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Alameda County

Picture of Micky Duxbury

The cycling of mostly men of color through the California prison system and onto the streets of Oakland is a revolving door that impacts communities and the families that deal with having a brother, father, son or mother who has spent time in prison.

Picture of Sandy Kleffman

Some non-profit hospitals in the San Francisco Bay Area receive millions of dollars in tax breaks each year to care for the poor and uninsured, yet they provide only a fraction of local charity care. Sandy Kleffman reports.

Picture of Micky Duxbury

Oakland's superintendent doesn't just want to close schools. He wants to radically alter how the school district and the city educate kids.

Picture of Beatrice Motamedi

It's third period at Castlemont Business and Information Technology School in East Oakland. A visitor begins a discussion about poverty, bad food and crime. Tough times? Tough streets? These high school students aren't stressing.

Picture of Bob Butler

Devaugndre Broussard grew up in three violent neighborhoods: San Francisco's Bayview-Hunter's Point and Western Addition and Richmond's Iron Triangle. His mother went to prison for drug sales when he was only 10 months old. She went back to prison several times while he grew up, sending him to a series of foster homes. A girlfriend who attended some of Broussard's early court appearances told the Chauncey Bailey Project this might've set the tone for his life. He's one of many people she knows who lived in foster homes where "parents" were more interested in the monthly county check than in their foster kids.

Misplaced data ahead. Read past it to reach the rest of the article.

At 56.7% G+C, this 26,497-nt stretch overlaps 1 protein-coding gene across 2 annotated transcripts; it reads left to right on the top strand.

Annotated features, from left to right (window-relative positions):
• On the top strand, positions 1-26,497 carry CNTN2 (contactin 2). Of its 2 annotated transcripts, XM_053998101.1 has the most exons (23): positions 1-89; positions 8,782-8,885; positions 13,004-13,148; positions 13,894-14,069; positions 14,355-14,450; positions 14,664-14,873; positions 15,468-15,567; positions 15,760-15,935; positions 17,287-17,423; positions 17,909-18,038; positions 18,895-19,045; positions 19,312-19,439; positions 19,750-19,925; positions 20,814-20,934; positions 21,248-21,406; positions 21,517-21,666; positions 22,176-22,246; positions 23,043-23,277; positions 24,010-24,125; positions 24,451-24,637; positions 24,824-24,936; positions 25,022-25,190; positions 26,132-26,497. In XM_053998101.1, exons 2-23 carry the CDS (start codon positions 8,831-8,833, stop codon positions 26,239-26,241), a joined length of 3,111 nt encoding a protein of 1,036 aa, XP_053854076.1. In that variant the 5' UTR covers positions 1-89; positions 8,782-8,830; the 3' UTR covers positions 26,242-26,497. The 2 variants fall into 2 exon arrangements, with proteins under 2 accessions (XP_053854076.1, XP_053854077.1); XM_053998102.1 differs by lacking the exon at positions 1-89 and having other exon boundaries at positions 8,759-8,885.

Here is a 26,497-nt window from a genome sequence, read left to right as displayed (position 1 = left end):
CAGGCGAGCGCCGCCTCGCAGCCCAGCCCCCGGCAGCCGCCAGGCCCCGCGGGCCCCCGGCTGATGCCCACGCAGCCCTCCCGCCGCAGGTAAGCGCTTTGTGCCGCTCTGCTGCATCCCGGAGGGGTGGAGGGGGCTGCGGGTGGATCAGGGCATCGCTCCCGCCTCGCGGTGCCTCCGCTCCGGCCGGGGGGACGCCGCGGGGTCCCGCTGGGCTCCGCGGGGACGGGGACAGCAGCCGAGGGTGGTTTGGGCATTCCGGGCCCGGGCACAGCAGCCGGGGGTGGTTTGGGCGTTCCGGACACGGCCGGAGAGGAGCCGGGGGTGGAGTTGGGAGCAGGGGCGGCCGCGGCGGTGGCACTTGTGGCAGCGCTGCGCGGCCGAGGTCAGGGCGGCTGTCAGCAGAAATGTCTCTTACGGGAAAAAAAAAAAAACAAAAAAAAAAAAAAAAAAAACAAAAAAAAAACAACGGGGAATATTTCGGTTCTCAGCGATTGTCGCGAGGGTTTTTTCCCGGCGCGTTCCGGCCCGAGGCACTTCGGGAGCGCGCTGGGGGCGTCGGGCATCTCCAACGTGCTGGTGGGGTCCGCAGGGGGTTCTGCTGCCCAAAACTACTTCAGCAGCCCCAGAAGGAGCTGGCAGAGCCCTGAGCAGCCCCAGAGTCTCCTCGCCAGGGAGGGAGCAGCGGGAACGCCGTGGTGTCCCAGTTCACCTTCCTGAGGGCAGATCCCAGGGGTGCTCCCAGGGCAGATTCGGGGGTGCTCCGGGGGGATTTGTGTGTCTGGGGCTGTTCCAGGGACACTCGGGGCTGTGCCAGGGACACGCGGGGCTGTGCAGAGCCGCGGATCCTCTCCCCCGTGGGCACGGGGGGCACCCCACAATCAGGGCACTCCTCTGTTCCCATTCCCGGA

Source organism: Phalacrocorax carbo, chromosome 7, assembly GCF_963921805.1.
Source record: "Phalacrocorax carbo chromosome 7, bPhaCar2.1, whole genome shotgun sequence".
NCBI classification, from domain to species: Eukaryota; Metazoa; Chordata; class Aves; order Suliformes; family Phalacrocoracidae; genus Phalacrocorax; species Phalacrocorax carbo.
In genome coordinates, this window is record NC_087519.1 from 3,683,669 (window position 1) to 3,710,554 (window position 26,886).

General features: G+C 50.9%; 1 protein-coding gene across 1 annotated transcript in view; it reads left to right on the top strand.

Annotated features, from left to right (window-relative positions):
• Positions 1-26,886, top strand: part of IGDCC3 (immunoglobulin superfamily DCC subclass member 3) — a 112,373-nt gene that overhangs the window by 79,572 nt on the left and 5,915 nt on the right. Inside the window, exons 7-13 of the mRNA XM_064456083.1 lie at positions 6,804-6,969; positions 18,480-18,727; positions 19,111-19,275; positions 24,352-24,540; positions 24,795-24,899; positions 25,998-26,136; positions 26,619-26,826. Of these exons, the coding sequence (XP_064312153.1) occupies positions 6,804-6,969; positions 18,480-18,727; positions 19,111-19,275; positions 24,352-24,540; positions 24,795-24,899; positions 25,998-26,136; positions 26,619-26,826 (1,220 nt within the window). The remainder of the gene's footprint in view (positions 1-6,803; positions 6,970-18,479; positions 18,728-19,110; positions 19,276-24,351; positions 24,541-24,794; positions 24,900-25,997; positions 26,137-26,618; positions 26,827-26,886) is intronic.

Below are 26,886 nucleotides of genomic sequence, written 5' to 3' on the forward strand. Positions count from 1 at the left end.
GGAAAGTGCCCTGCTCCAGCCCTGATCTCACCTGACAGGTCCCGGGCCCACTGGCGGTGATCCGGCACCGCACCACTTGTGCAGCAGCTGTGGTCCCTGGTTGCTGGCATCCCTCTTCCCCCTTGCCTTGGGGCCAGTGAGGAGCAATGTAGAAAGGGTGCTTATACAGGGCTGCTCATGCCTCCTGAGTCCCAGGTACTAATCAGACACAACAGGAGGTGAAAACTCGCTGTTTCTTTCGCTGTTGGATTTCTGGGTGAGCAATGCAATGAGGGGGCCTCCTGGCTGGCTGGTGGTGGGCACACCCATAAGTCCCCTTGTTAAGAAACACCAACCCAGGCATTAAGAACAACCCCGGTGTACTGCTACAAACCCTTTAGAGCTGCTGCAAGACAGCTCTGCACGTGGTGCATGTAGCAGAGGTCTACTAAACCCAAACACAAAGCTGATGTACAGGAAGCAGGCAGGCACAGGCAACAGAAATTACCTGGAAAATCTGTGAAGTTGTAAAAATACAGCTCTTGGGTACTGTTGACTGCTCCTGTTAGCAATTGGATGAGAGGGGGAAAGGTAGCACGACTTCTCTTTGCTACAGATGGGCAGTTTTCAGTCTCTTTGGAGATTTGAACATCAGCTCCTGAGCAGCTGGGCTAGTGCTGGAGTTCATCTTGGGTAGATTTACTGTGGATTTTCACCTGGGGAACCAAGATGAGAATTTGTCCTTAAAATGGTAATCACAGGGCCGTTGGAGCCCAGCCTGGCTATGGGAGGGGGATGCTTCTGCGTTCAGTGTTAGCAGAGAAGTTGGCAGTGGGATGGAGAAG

Picture of Bob Butler

Matthew Crawford wants to be a police officer. Terrell Williams works two jobs and goes to college. Claude Eakins works as an advocate helping young people in the foster care system. They all have two things in common: they, too, were once in the foster care system and they believe media reports

Picture of Heather May

This story explores how freeways may cause children in certain Utah neighborhoods to be hospitalized more often. It is a sidebar to the third part of her series on health disparities in Salt Lake City.

Picture of Micky Duxbury

Almost 50 years ago, a notorious church bombing in Birmingham, Ala. killed two of Fania Davis's closest friends—and launched Davis, then a teenager, into a lifetime of social justice work. Today, the well-known Oakland resident directs Restorative Justice for Oakland Youth (RJOY), an innovative organization that aims to turn teenagers accused of crimes or troublemaking into responsible citizens.

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More than 100 anti-transgender rights bills were introduced in state legislatures this year. Many focus on children and teens. Join us for our next Health Matters webinar, where we'll explore the health and well-being of transgender youth as states such as Arkansas and Tennessee seek to limit their rights. Our expert panel will share the latest research, seed story ideas and offer reporting advice. Sign-up here!

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